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November 10, 2021,

Rockaway Insider with Dušan Zábrodský, Rockaway Capital investment partner

Rockaway Insider with Dušan Zábrodský, Rockaway Capital investment partner

Dušan Zábrodský

When you hear someone running from one side to another at the Rockaway offices, it’s usually investment partner Dušan Zábrodský – the person responsible for the on-line grocery companies in the portfolio, headed by the German Bringmeister, as well as some of the start-ups in the Rockaway Ventures portfolio. How does he handle such enormous responsibility, and in what does he see the added value of the business he’s involved in? This and more is in the new issue of the Rockaway Insider newsletter.

What key thing has 2020 taught you?
From my perspective, 2020 had many positive aspects, not only for me in my personal life, but for society as a whole. People were taken out of their comfort zone, lost the feeling that they were untouchable, and so the majority of us had to change their way of thinking. This change is also evident in business. Companies realized that if they want to survive, they have to innovate, restructure, and digitalize. The status quo would never have forced us to make such fundamental changes. People realized that if there’s no other choice, you have to start doing things differently, and suddenly it turned out that everything is possible if you have the will.

What is the number-one rule that you follow at all costs in your business?
Transparency and openness is what I like best. I find it terribly difficult to play any sort of politics. The reason is clear – I’m responsible for so many projects that playing politics would just exhaust me even more People quite often don’t want to hear the truth and are incapable of reacting to it. They believe on principle that people want to cheat them, so this approach definitely has its negative aspects. Especially in business dealings, people are in general not used to being dealt with openly, transparently, and honestly. Reactions to this vary. Some see it as a positive thing, some negatively. But it gives me a good feeling – I get along with people. That’s why I believe that, from a long-term perspective, it’s the best possible approach.

One learns from one’s mistakes. What mistake taught you the most, and what, specifically?
My biggest mistake, which simultaneously taught me the most, is that I tried to solve certain things at work on my own. That was my biggest mistake, which I also learned the most from. So from my own experience I can say that it’s extremely important to be able to delegate things within the team. There, we’re all in the same boat, and regardless of what the problem may be, we have to solve it together. At the same time, I try to behave transparently and openly with respect to my colleagues, so everyone knows what’s going on.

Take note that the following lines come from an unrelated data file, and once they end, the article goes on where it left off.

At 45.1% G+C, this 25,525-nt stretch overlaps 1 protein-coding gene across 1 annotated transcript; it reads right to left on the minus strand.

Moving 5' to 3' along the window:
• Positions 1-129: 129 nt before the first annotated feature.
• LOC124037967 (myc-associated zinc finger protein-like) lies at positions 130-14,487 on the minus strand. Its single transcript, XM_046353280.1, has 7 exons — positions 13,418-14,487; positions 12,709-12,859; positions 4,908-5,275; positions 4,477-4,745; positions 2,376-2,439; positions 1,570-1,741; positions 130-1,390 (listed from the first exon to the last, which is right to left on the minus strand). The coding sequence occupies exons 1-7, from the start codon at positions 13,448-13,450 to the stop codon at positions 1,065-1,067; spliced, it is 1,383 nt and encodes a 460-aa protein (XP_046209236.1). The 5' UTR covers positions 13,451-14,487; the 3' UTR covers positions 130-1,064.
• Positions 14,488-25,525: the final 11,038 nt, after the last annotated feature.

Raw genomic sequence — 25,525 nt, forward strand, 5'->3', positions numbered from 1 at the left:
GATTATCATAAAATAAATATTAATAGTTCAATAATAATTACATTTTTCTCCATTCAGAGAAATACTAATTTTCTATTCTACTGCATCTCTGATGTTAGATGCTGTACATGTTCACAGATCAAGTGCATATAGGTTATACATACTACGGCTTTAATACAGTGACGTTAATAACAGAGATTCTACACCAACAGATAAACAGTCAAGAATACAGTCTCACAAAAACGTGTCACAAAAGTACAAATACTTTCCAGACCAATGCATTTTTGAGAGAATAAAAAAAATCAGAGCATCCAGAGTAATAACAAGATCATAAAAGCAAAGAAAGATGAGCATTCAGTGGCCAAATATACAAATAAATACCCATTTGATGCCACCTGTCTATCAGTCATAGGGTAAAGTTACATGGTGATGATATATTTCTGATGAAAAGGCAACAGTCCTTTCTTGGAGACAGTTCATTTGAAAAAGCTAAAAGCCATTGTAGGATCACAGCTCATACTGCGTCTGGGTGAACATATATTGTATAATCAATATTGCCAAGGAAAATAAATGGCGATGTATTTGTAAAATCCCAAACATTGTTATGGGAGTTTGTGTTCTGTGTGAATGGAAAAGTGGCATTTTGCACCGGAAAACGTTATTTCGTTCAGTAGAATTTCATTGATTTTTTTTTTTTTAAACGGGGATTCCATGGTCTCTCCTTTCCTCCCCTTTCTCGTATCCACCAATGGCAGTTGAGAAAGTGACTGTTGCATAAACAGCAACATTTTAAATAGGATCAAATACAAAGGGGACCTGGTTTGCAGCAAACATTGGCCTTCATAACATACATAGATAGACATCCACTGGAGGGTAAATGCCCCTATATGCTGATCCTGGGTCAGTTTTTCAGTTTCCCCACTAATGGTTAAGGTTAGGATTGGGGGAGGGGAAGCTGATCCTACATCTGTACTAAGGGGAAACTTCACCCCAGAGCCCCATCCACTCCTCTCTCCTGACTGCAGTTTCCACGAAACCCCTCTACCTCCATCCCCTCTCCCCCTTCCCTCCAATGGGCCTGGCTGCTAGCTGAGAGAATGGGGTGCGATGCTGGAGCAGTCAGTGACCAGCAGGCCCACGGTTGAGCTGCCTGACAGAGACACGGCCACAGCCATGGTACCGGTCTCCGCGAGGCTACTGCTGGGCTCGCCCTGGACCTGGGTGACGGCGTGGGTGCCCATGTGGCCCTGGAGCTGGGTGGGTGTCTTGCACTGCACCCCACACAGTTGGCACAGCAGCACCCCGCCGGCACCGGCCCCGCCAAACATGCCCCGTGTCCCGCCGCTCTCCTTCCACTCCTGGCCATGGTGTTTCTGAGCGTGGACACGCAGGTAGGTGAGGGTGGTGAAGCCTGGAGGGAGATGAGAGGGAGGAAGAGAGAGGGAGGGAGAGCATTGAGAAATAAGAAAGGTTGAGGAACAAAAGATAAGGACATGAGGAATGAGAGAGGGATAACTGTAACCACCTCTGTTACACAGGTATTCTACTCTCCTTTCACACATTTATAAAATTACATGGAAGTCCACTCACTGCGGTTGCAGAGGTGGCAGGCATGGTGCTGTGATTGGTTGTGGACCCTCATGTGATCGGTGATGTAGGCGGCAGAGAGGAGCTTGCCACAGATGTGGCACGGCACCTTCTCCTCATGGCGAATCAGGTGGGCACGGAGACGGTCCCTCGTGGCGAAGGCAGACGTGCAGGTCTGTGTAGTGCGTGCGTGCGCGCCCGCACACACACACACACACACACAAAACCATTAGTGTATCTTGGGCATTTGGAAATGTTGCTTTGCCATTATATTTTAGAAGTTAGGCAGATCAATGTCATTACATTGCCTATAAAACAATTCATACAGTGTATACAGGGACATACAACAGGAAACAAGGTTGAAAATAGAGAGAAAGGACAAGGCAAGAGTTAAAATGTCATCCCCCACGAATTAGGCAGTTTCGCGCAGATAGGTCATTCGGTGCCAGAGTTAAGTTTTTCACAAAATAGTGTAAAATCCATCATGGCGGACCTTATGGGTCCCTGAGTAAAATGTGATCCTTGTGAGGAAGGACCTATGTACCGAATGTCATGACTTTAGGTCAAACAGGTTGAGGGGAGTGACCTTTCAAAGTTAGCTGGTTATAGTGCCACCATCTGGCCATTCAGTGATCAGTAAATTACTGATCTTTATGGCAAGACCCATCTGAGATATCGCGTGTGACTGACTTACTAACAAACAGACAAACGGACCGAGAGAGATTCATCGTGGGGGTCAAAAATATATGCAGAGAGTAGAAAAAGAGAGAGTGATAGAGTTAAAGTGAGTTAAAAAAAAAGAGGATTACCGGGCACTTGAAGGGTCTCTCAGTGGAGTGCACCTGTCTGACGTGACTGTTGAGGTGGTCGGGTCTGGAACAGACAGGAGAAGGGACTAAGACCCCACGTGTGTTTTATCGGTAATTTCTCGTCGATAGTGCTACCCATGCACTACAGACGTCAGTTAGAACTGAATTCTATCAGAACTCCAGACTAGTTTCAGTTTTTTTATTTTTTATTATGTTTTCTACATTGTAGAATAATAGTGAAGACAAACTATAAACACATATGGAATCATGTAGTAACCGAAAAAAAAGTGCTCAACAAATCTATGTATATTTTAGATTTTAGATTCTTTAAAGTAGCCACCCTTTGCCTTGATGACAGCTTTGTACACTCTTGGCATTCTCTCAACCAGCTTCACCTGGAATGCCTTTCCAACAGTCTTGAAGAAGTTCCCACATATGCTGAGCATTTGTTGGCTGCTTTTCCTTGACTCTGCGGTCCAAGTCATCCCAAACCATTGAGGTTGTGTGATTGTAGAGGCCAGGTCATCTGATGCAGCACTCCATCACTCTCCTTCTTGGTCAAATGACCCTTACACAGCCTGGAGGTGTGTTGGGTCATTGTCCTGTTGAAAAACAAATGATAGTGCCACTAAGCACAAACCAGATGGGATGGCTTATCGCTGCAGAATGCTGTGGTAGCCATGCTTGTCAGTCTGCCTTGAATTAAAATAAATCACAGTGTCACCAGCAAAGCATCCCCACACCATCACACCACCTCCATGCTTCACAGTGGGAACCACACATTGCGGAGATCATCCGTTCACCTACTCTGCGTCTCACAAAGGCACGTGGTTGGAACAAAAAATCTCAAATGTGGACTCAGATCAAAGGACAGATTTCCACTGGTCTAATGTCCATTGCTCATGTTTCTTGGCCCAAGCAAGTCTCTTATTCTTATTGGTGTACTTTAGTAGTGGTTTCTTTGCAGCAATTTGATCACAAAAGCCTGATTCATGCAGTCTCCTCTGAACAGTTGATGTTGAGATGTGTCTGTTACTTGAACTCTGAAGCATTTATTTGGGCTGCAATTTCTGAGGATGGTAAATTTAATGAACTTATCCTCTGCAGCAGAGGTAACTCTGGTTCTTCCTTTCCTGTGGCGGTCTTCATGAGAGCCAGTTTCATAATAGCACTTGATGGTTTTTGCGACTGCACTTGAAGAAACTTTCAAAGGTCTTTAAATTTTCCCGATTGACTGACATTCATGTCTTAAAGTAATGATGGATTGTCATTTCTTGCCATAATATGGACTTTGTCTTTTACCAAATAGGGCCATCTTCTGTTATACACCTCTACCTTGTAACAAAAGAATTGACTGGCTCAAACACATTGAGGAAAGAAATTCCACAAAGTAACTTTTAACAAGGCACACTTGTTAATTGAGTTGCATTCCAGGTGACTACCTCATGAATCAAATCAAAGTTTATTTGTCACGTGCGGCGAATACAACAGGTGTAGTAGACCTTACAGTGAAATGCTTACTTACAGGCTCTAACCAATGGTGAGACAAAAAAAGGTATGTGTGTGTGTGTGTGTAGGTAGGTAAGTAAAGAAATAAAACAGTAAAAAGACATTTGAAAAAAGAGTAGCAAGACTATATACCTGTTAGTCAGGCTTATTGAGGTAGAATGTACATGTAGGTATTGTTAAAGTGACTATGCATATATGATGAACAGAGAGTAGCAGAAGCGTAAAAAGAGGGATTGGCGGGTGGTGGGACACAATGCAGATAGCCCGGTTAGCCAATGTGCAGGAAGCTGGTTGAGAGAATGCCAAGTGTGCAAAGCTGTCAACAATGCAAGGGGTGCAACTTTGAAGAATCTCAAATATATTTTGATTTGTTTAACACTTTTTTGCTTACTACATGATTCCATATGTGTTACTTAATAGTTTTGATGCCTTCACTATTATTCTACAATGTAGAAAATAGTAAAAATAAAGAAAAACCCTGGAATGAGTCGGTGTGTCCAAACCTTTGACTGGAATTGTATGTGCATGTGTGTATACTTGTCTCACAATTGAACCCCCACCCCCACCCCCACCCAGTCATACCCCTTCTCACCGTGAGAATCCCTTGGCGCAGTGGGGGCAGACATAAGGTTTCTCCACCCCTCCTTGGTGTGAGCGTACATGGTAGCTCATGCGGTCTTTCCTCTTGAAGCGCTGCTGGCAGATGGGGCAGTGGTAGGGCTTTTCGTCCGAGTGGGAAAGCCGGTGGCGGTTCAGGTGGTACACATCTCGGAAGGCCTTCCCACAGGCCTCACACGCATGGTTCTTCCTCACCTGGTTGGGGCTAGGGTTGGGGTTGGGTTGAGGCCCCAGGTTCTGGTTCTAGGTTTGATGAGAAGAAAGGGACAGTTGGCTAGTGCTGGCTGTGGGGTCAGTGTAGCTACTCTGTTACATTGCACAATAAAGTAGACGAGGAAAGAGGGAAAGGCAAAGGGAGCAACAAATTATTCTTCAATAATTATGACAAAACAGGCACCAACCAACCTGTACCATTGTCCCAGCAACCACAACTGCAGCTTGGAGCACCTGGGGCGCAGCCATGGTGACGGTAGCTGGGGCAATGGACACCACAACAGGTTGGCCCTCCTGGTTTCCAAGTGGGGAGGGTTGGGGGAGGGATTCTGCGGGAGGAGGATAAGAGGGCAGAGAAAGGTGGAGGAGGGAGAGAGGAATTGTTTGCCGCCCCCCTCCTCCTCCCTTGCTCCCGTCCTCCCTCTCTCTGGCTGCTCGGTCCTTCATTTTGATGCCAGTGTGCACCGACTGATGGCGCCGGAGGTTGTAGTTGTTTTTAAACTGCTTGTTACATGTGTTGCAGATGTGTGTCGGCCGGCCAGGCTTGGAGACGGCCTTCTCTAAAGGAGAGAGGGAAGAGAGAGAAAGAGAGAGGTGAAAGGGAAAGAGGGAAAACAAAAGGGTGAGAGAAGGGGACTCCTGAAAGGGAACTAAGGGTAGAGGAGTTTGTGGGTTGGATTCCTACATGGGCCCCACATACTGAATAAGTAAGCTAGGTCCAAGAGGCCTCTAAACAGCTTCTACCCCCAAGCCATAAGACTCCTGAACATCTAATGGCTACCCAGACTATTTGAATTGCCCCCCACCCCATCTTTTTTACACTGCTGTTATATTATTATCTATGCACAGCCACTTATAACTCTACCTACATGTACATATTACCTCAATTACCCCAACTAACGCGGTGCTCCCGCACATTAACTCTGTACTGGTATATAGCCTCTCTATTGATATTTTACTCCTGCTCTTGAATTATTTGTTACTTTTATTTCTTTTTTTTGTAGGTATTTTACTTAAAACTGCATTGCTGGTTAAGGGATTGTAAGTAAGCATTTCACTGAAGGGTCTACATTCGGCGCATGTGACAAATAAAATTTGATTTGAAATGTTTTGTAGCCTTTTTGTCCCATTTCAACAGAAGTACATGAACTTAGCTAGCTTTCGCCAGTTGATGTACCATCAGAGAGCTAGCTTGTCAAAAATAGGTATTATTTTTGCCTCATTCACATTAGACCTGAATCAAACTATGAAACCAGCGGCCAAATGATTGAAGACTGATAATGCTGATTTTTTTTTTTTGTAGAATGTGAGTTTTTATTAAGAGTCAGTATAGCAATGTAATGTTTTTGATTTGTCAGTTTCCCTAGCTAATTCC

What is your most important piece of advice for new entrepreneurs and start-uppers?
In the end, it’s all about people. Without capable people, nobody will make it very far, no matter how talented an entrepreneur they may be, with a good idea. Human resources, the team, colleagues, and friends – that’s the greatest value. Finding the right people who have the right skills and building the right team should be the number-one priority for all new entrepreneurs and start-uppers. Even though it’s a very difficult road, you can’t avoid it. If you surround yourself with an average team of people who meet your requirements only halfway, you’ll never make progress and later it will catch up with you.

What do you consider the greatest benefit of your business for society?
We’ve succeeded in building a strong investment group that isn’t afraid to get involved in interesting internet projects and digitalize a traditional sector. Because we’re a private company that isn’t controlled by other capital, we have the convenience of doing things we’re convinced are right. One such example is the recently founded Rockaway Ventures Fund, which is based on the principles of ESG (Environment, Social and Governance). Through it, we want to invest in traditional businesses in way that ensures they will have a positive impact on the environment, will develop an ethical culture, and will have strong management with transparent control. Through such projects, our ultimate objective is to increase awareness of sustainability in society.

What question are you asked most often, and how do you answer?
Probably the most frequent question, aside from “How are you?” is “How far did you run today?” My answer is 10 kilometres. That’s the minimum distance I usually run. That takes a little under an hour. I usually don’t have time for more.

What life hack helps you most in your work?
At one moment in my life I almost stopped using a computer, and it simplified my life a lot. I consider email to be the least effective form of communication. Plus it’s a terrible waste of time. On the other hand, Teams, phoning, texting, and WhatsApp are all tools I like using. If you want some sort of life hack – cut down on computer use. If possible, I try to deal with everything directly, be it via one-on-one or one-to-many communication. I’ve found that this allows you to take care of as many things as possible in as short a time as possible.


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